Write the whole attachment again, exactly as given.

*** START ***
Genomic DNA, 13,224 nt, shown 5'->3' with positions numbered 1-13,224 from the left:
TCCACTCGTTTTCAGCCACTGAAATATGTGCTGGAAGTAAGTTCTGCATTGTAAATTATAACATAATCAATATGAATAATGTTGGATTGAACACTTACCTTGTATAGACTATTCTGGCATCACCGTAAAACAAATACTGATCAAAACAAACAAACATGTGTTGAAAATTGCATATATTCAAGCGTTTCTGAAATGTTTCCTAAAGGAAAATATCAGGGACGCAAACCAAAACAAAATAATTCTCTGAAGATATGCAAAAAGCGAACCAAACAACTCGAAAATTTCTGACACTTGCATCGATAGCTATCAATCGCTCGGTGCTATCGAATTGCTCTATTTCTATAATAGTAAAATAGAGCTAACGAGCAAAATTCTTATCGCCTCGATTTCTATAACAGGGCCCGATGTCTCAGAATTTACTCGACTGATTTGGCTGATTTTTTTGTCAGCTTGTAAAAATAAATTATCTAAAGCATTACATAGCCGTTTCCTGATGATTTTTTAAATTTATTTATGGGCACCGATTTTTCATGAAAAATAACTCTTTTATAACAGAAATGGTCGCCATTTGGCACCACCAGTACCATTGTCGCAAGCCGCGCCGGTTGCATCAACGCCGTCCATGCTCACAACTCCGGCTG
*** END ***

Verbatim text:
Genomic DNA, 13,224 nt, shown 5'->3' with positions numbered 1-13,224 from the left:
TCCACTCGTTTTCAGCCACTGAAATATGTGCTGGAAGTAAGTTCTGCATTGTAAATTATAACATAATCAATATGAATAATGTTGGATTGAACACTTACCTTGTATAGACTATTCTGGCATCACCGTAAAACAAATACTGATCAAAACAAACAAACATGTGTTGAAAATTGCATATATTCAAGCGTTTCTGAAATGTTTCCTAAAGGAAAATATCAGGGACGCAAACCAAAACAAAATAATTCTCTGAAGATATGCAAAAAGCGAACCAAACAACTCGAAAATTTCTGACACTTGCATCGATAGCTATCAATCGCTCGGTGCTATCGAATTGCTCTATTTCTATAATAGTAAAATAGAGCTAACGAGCAAAATTCTTATCGCCTCGATTTCTATAACAGGGCCCGATGTCTCAGAATTTACTCGACTGATTTGGCTGATTTTTTTGTCAGCTTGTAAAAATAAATTATCTAAAGCATTACATAGCCGTTTCCTGATGATTTTTTAAATTTATTTATGGGCACCGATTTTTCATGAAAAATAACTCTTTTATAACAGAAATGGTCGCCATTTGGCACCACCAGTACCATTGTCGCAAGCCGCGCCGGTTGCATCAACGCCGTCCATGCTCACAACTCCGGCTG